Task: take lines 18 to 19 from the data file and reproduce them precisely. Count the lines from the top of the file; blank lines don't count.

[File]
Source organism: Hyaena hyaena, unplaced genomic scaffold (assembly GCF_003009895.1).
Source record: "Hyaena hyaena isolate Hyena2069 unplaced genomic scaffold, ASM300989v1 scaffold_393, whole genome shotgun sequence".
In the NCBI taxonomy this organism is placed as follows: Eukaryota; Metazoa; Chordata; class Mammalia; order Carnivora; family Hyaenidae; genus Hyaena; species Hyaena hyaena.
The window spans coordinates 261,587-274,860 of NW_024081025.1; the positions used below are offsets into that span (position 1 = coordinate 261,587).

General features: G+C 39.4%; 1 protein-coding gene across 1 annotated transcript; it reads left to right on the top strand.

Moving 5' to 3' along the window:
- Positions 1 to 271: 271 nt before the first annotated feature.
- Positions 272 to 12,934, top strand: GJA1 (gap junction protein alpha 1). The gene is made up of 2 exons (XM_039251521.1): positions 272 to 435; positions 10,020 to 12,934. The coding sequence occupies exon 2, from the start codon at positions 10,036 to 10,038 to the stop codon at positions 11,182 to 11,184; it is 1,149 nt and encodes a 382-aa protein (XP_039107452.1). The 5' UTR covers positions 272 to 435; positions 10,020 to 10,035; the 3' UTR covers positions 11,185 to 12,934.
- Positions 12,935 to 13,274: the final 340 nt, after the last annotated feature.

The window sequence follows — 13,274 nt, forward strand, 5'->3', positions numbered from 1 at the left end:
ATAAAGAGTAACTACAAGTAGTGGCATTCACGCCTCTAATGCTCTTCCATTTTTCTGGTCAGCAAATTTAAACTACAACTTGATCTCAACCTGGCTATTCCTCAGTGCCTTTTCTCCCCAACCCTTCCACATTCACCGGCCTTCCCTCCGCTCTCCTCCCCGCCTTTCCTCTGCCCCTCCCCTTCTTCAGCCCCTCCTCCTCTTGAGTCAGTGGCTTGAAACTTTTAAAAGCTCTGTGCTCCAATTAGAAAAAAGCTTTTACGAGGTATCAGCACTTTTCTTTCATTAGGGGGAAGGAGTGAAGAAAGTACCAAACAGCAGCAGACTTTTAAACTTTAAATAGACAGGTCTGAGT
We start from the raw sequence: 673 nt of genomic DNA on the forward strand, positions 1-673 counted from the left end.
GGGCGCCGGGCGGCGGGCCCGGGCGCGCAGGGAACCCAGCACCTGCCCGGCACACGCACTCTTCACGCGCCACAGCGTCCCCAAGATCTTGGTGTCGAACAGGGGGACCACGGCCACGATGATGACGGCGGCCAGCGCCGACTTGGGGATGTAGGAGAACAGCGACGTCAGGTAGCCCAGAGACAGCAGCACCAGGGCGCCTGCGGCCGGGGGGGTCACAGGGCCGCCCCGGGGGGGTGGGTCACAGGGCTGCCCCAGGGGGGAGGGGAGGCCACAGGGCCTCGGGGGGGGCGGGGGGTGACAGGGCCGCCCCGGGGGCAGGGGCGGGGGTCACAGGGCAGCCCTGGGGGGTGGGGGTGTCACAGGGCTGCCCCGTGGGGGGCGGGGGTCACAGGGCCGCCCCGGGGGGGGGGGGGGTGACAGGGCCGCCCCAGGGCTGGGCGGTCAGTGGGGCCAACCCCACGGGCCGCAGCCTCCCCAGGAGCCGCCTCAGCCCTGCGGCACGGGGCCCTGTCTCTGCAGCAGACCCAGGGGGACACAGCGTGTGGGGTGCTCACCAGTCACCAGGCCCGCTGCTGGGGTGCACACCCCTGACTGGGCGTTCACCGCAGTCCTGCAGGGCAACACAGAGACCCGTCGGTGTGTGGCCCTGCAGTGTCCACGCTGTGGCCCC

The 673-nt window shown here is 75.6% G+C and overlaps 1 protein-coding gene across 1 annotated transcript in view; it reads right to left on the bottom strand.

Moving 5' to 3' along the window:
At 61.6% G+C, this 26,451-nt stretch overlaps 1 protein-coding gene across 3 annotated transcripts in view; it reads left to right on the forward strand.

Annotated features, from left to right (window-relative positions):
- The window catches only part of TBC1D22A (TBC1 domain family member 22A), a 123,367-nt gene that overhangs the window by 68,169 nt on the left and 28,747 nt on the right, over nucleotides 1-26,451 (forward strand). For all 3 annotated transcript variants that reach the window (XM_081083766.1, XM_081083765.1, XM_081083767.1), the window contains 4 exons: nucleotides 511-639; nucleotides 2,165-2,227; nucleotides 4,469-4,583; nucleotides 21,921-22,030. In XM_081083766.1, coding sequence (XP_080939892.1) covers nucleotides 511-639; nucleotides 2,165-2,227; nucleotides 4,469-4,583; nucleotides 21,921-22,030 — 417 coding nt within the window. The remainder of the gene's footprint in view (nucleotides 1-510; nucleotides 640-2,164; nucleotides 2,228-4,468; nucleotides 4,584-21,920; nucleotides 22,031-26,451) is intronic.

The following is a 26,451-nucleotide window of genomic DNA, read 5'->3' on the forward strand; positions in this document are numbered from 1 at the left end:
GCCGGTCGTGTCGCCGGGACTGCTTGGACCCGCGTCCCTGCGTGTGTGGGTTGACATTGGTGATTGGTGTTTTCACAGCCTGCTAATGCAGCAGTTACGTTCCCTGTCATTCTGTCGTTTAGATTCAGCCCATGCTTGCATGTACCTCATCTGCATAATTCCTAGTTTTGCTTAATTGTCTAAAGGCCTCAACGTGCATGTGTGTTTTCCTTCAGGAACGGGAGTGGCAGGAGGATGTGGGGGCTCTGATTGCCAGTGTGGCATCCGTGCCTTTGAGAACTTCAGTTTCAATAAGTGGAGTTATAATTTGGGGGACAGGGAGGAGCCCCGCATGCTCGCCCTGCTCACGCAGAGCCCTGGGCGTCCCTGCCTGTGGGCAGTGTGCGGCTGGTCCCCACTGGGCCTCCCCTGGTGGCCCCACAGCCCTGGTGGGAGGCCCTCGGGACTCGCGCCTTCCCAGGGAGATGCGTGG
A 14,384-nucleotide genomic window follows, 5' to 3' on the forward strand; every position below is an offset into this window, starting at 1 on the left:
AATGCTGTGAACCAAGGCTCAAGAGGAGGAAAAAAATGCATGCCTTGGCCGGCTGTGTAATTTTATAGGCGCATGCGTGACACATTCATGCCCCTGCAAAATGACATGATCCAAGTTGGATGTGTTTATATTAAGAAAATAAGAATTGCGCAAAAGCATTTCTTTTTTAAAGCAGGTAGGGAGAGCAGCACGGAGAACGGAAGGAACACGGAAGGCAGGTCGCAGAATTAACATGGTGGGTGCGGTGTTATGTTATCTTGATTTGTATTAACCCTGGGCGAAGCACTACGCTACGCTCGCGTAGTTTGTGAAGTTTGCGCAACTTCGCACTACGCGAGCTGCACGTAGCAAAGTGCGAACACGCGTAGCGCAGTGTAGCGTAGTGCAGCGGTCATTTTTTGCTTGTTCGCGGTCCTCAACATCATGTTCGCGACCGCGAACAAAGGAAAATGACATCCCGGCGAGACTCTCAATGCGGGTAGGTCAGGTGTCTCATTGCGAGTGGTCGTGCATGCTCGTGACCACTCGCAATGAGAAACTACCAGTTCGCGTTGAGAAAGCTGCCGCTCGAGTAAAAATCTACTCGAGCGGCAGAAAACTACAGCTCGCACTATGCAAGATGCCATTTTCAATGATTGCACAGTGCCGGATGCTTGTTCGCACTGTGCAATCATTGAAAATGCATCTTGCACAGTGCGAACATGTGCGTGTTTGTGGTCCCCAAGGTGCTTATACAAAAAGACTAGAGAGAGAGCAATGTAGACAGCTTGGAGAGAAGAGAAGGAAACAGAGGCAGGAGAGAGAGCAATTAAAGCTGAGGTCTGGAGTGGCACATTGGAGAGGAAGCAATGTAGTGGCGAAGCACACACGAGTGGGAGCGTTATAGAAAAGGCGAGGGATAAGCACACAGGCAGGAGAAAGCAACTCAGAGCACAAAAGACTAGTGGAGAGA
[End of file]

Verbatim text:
- The window catches only part of TBC1D22A (TBC1 domain family member 22A), a 123,367-nt gene that overhangs the window by 68,169 nt on the left and 28,747 nt on the right, over nucleotides 1-26,451 (forward strand). For all 3 annotated transcript variants that reach the window (XM_081083766.1, XM_081083765.1, XM_081083767.1), the window contains 4 exons: nucleotides 511-639; nucleotides 2,165-2,227; nucleotides 4,469-4,583; nucleotides 21,921-22,030. In XM_081083766.1, coding sequence (XP_080939892.1) covers nucleotides 511-639; nucleotides 2,165-2,227; nucleotides 4,469-4,583; nucleotides 21,921-22,030 — 417 coding nt within the window. The remainder of the gene's footprint in view (nucleotides 1-510; nucleotides 640-2,164; nucleotides 2,228-4,468; nucleotides 4,584-21,920; nucleotides 22,031-26,451) is intronic.

The following is a 26,451-nucleotide window of genomic DNA, read 5'->3' on the forward strand; positions in this document are numbered from 1 at the left end: